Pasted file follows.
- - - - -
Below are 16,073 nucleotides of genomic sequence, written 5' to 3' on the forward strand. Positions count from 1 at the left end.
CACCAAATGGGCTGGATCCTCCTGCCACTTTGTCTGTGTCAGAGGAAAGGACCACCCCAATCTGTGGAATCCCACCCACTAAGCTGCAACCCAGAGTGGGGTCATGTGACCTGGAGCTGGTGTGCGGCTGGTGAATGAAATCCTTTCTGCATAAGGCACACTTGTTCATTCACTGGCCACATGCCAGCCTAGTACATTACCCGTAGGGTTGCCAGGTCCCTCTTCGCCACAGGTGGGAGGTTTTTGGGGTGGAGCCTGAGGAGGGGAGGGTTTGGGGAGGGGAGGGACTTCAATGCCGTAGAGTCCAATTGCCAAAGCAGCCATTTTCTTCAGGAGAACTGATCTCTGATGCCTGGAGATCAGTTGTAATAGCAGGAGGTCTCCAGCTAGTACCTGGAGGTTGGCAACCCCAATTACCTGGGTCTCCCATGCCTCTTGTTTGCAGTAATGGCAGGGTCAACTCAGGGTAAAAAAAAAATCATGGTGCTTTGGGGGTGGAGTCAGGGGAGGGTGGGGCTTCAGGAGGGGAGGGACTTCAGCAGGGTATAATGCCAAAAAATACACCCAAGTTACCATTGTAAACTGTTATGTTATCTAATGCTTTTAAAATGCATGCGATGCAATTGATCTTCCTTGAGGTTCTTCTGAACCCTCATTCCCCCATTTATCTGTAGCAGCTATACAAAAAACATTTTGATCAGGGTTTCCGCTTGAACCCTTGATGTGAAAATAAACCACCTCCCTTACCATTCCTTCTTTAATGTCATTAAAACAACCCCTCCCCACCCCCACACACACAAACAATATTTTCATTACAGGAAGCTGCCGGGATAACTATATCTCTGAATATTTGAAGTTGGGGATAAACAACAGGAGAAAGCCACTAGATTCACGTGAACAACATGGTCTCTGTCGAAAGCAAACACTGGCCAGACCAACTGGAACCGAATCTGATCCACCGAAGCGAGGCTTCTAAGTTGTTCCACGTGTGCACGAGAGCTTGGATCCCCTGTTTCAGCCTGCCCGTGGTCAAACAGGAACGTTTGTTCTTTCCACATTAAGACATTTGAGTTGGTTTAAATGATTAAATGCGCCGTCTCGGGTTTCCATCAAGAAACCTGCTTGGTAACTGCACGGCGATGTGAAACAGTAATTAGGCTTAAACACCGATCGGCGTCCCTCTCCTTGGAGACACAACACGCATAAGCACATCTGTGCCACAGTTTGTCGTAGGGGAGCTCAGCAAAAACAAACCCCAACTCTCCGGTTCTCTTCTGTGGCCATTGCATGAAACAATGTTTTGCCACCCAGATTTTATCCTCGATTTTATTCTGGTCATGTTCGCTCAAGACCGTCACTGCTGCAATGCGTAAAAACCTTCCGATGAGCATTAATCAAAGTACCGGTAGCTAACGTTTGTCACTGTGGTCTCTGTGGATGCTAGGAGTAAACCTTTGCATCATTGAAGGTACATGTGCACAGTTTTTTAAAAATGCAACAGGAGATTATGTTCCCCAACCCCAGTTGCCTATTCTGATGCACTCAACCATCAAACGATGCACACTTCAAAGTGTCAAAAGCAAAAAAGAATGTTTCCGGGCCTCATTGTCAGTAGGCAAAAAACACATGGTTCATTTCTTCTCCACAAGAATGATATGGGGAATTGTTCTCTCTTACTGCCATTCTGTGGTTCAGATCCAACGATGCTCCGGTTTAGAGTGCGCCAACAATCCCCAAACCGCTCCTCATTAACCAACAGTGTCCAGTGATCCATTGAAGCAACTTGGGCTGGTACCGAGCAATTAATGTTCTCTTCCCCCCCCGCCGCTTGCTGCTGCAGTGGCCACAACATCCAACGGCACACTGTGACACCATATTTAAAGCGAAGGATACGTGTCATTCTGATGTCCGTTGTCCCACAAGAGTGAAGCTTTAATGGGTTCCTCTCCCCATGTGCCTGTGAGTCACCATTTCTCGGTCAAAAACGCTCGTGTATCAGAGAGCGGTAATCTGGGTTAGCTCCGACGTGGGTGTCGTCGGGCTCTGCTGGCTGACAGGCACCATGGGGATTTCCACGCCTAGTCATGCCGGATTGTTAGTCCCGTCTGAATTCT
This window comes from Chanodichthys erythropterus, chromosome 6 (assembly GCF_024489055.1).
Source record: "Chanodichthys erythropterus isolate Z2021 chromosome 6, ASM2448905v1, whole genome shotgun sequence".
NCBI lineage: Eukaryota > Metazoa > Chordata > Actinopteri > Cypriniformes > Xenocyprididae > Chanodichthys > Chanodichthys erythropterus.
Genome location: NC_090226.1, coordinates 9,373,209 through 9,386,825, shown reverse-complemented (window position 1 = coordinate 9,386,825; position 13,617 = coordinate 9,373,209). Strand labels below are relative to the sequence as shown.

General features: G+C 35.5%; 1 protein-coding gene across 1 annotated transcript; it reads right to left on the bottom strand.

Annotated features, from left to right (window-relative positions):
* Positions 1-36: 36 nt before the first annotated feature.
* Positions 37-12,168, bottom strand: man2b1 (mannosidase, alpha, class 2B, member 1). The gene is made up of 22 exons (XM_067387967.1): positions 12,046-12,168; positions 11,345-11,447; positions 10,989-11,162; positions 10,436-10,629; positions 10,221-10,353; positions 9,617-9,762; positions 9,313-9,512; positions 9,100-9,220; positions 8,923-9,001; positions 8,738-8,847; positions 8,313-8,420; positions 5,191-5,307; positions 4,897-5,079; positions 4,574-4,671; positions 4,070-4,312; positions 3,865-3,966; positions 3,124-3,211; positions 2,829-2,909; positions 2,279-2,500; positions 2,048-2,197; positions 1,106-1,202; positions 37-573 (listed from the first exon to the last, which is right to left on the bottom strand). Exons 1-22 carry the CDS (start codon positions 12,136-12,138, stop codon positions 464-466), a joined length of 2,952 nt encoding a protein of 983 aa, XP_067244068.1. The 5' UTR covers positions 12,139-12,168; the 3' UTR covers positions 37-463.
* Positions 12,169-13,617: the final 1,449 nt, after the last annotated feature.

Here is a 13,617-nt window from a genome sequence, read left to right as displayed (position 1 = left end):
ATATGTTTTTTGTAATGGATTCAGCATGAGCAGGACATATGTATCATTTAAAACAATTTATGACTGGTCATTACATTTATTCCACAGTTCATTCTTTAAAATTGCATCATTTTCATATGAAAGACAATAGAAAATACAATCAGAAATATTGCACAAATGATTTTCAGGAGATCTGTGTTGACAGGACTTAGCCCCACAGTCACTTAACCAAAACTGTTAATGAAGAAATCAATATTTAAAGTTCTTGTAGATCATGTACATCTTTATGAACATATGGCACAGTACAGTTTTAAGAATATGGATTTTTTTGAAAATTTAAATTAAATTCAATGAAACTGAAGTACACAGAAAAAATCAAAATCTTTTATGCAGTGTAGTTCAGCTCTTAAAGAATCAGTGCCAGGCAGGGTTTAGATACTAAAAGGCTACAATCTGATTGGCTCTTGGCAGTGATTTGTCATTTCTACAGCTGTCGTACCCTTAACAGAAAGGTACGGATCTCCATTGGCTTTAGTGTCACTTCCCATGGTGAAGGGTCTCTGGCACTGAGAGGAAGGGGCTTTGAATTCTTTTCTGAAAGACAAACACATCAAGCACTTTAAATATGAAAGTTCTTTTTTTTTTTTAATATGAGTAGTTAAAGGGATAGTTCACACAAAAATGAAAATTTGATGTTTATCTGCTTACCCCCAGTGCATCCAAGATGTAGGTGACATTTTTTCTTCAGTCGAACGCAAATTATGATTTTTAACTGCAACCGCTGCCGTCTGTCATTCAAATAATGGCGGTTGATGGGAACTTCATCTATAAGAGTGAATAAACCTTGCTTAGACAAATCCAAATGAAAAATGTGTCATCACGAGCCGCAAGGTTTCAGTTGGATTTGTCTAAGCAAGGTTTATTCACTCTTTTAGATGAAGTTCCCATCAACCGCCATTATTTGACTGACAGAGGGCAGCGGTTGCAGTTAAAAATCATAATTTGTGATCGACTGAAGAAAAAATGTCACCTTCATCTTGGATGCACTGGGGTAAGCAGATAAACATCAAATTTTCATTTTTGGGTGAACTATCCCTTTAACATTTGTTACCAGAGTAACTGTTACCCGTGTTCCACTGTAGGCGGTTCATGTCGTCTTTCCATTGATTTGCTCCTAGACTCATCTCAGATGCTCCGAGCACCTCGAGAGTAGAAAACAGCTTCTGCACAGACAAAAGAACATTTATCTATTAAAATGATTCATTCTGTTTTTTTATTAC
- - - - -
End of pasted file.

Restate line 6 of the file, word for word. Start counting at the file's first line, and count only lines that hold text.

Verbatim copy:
Genome location: NC_090226.1, coordinates 9,373,209 through 9,386,825, shown reverse-complemented (window position 1 = coordinate 9,386,825; position 13,617 = coordinate 9,373,209). Strand labels below are relative to the sequence as shown.